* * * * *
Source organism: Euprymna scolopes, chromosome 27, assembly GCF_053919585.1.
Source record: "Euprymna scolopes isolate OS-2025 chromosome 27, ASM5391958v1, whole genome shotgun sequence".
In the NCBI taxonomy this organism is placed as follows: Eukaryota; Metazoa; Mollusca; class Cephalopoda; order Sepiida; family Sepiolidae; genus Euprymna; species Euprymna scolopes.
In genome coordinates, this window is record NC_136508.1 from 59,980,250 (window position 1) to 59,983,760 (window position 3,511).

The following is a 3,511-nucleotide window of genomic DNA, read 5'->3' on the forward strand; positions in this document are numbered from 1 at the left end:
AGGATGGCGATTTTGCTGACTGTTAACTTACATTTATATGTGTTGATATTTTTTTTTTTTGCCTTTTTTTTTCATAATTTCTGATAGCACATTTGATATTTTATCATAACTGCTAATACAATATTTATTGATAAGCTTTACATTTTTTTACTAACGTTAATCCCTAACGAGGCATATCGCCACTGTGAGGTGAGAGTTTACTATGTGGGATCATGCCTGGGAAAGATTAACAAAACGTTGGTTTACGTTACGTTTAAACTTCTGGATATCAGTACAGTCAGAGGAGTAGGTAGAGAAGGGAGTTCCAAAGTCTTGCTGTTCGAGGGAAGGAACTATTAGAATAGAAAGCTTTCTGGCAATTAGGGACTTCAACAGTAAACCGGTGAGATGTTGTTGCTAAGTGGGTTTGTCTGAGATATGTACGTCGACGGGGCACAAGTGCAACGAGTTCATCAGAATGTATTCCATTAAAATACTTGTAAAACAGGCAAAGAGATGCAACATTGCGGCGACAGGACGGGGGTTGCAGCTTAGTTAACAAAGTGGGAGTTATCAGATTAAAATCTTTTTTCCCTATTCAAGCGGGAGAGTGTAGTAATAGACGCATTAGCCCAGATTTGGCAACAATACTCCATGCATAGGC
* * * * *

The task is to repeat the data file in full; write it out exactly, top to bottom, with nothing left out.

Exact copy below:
Source organism: Euprymna scolopes, chromosome 27, assembly GCF_053919585.1.
Source record: "Euprymna scolopes isolate OS-2025 chromosome 27, ASM5391958v1, whole genome shotgun sequence".
In the NCBI taxonomy this organism is placed as follows: Eukaryota; Metazoa; Mollusca; class Cephalopoda; order Sepiida; family Sepiolidae; genus Euprymna; species Euprymna scolopes.
In genome coordinates, this window is record NC_136508.1 from 59,980,250 (window position 1) to 59,983,760 (window position 3,511).

The following is a 3,511-nucleotide window of genomic DNA, read 5'->3' on the forward strand; positions in this document are numbered from 1 at the left end:
AGGATGGCGATTTTGCTGACTGTTAACTTACATTTATATGTGTTGATATTTTTTTTTTTTGCCTTTTTTTTTCATAATTTCTGATAGCACATTTGATATTTTATCATAACTGCTAATACAATATTTATTGATAAGCTTTACATTTTTTTACTAACGTTAATCCCTAACGAGGCATATCGCCACTGTGAGGTGAGAGTTTACTATGTGGGATCATGCCTGGGAAAGATTAACAAAACGTTGGTTTACGTTACGTTTAAACTTCTGGATATCAGTACAGTCAGAGGAGTAGGTAGAGAAGGGAGTTCCAAAGTCTTGCTGTTCGAGGGAAGGAACTATTAGAATAGAAAGCTTTCTGGCAATTAGGGACTTCAACAGTAAACCGGTGAGATGTTGTTGCTAAGTGGGTTTGTCTGAGATATGTACGTCGACGGGGCACAAGTGCAACGAGTTCATCAGAATGTATTCCATTAAAATACTTGTAAAACAGGCAAAGAGATGCAACATTGCGGCGACAGGACGGGGGTTGCAGCTTAGTTAACAAAGTGGGAGTTATCAGATTAAAATCTTTTTTCCCTATTCAAGCGGGAGAGTGTAGTAATAGACGCATTAGCCCAGATTTGGCAACAATACTCCATGCATAGGC